The Media Authority of North Rhine-Westphalia stands for the protection of human dignity, minors, media users and private media plurality in the German Federal state of North Rhine-Westphalia. On one hand, we accomplish this by regulating and supervising existing media services to ensure that these legally protected interests are not violated. At the same time, we promote journalism in North Rhine-Westphalia and teach people to use media fairly and autonomously.
In Germany there is a dual broadcasting system encompassing both public service and private broadcasters. Private broadcasters are primarily financed through advertising, while the public service broadcasters ARD and ZDF receive funding through the public licence/household fee (which is 17,50 Euro per month). Oversight also varies for public service and private broadcasters. The media authorities only act as contacts for private radio and television broadcasters as public service channels are supervised by their internal broadcasting councils.
Moreover, according to the German constitution, broadcasting is regulated by the individual federal states, and the same applies accordingly to broadcasting oversight. Therefore, there are 14 state media authorities, corresponding to one for nearly every federal state. Berlin and Brandenburg share a joint media authority, as do Hamburg and Schleswig-Holstein.
What is our role?
We support citizens in exploiting the opportunities in connection with digital media and classifying the associated risks.
We provide our media orientation services to support North Rhine-Westphalia's citizens in tapping and utilising the opportunities of digital media. At the same time, we help identify and classify potential risks. Our service is for everyone, regardless of their age, education, income, and origin.
Everyone in North Rhine-Westphalia should be able to use media fairly and autonomously.
Our responsibilities include the oversight of private radio broadcasters, television broadcasters, and electronic media.
On one hand, this field of activity encompasses general media oversight – except for data protection – relating to the observance of the provisions set forth in the German Interstate Broadcasting Agreement, the Interstate Treaty on the Protection of Minors from Harmful Media, and the state media laws and treaties, or the European AVMS Directive, respectively. On the other hand, we issue broadcasting licences to private radio and television broadcasters, as well as online services.
We represent the interests of the democratic society in a free and independent media landscape.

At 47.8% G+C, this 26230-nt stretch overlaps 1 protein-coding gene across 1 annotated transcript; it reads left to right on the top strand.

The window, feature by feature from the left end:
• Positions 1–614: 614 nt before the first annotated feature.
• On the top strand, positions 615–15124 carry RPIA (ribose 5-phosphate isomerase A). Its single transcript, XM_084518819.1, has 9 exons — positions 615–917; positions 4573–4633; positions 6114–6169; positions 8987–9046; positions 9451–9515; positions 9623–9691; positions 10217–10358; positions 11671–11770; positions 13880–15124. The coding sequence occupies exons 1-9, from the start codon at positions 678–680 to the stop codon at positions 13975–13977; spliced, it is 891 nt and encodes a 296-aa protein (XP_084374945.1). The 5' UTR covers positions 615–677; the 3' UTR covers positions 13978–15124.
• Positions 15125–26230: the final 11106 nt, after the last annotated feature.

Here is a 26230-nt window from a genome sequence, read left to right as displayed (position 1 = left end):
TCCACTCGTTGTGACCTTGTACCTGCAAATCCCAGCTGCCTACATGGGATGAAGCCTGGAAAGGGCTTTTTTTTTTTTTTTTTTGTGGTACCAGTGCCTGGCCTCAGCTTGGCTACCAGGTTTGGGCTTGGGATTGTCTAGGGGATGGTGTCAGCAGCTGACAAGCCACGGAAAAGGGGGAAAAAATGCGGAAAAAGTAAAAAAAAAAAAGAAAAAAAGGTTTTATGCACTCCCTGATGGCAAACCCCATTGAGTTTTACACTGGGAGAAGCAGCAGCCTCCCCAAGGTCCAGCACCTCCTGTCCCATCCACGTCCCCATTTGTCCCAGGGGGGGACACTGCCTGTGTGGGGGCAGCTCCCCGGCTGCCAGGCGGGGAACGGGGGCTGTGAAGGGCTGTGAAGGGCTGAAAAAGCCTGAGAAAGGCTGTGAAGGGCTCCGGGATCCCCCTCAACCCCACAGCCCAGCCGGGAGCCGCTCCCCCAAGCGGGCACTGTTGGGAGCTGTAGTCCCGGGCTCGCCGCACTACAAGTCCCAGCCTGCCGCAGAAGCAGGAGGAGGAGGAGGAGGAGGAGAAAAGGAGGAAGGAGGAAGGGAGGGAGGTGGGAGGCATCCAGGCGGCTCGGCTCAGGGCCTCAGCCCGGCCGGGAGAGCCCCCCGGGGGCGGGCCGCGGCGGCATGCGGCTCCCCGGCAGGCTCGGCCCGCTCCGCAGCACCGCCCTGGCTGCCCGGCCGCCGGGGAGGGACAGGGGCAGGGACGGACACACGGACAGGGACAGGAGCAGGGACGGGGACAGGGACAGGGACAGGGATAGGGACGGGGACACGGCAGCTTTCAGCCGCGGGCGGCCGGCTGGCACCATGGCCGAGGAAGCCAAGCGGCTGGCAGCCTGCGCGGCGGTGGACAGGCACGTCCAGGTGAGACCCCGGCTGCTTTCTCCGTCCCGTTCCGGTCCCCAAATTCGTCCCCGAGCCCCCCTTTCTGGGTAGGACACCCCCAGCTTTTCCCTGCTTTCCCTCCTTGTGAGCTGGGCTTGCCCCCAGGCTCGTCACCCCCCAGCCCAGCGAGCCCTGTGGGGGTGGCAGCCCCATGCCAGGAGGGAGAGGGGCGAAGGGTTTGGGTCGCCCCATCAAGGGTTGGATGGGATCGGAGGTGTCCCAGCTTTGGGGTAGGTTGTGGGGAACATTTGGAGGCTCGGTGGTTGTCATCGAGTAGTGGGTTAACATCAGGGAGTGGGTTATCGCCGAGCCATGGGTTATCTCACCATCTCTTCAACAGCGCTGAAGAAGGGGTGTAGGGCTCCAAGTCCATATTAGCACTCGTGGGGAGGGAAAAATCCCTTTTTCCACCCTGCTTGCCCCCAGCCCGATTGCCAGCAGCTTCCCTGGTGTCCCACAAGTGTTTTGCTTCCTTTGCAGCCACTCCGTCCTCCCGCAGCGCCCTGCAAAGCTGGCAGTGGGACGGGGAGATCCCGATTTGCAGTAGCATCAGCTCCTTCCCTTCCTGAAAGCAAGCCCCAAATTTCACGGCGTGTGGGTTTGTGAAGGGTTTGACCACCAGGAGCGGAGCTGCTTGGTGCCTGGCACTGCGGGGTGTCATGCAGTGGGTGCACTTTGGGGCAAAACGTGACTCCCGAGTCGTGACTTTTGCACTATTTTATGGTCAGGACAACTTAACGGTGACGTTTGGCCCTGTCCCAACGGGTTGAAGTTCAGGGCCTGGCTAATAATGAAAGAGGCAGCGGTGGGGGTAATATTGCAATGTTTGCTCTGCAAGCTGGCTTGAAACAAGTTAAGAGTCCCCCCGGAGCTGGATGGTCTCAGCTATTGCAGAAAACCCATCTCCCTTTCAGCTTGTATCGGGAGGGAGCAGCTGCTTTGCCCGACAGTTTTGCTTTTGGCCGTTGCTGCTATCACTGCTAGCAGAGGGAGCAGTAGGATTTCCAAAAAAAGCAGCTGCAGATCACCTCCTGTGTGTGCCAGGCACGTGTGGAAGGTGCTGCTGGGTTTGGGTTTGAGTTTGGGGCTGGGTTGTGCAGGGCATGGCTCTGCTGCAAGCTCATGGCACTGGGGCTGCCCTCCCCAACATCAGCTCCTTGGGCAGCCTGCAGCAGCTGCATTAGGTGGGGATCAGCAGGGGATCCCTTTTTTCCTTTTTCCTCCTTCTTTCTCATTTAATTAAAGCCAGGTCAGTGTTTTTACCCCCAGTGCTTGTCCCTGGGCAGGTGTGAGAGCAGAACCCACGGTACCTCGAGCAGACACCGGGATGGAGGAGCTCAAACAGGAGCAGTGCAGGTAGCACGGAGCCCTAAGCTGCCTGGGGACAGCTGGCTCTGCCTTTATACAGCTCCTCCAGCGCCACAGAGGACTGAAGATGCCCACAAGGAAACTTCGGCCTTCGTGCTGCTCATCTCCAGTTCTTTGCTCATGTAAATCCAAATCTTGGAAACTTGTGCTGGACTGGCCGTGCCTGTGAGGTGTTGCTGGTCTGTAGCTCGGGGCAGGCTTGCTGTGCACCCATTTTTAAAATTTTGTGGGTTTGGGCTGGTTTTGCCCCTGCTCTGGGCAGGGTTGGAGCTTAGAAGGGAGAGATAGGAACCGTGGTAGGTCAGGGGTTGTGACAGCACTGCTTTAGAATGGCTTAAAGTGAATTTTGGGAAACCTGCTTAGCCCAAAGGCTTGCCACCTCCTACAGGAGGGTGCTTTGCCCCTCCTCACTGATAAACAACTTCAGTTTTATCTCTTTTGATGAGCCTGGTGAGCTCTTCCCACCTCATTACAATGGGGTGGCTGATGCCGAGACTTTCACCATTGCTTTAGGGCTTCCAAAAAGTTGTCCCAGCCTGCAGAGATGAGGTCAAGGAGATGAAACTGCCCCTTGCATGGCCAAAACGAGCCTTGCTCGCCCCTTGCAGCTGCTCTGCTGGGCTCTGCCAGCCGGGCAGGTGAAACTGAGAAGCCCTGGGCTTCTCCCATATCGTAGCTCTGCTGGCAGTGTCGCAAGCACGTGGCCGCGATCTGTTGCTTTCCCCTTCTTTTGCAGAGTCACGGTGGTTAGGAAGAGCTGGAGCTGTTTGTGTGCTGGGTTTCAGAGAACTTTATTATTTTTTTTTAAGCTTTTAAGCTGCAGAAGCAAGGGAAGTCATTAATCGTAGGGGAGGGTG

We observe the media policy and media trends in Europe, Germany, and North Rhine-Westphalia in order to facilitate the early detection of the consequences which current developments could have for the protection of human dignity, young people, users, and the plurality of media. We classify these for example by means of research projects and use the corresponding findings to derive required actions for the media authority. As part of this process, we give equal regard to the public and market players.
On the basis of the results of our work, we attempt to boost awareness for pending topics even beyond the realm of the media authorities.
We advocate for North Rhine-Westphalia as a strong, successful, and innovative media location.
Good journalism is as diverse as its audience and as multifaceted as the state and the region which it reports on. We want good journalism to be possible in North Rhine-Westphalia, which is why we founded our Journalism Lab.
Our work promotes a stable and independent media system in North Rhine-Westphalia, makes room for innovation, and encourages new methods and experiments. The Journalism Lab of the Media Authority of North Rhine-Westphalia is an experimental space for digital journalism which advocates for plurality and innovation in media in North Rhine-Westphalia. It supports media professionals in creating professional journalism which is innovative, user-centric, and competitive.
How are we financed?
The state media authorities are registered public institutes funded by a small portion of the public licence/household fee. This means that our organization is independent from the state and financially independent.
What is the legal basis for our work?
State media authorities operate on the basis of the State Media Treaty, as well as the Interstate Treaty on the Protection of Minors from Harmful Media, state media laws, and the AVMS Directive. All our legal foundations can be found here.
Who are “die medienanstalten”?
In addition, the 14 media authorities in Germany collaborate on central tasks and projects under the umbrella brand “die medienanstalten”. This ensures uniform regulation for all the private radio and television channels throughout Germany and that the media authorities speak with a single voice with regard to European media policy. Further details on the media authorities can be found on their joint website.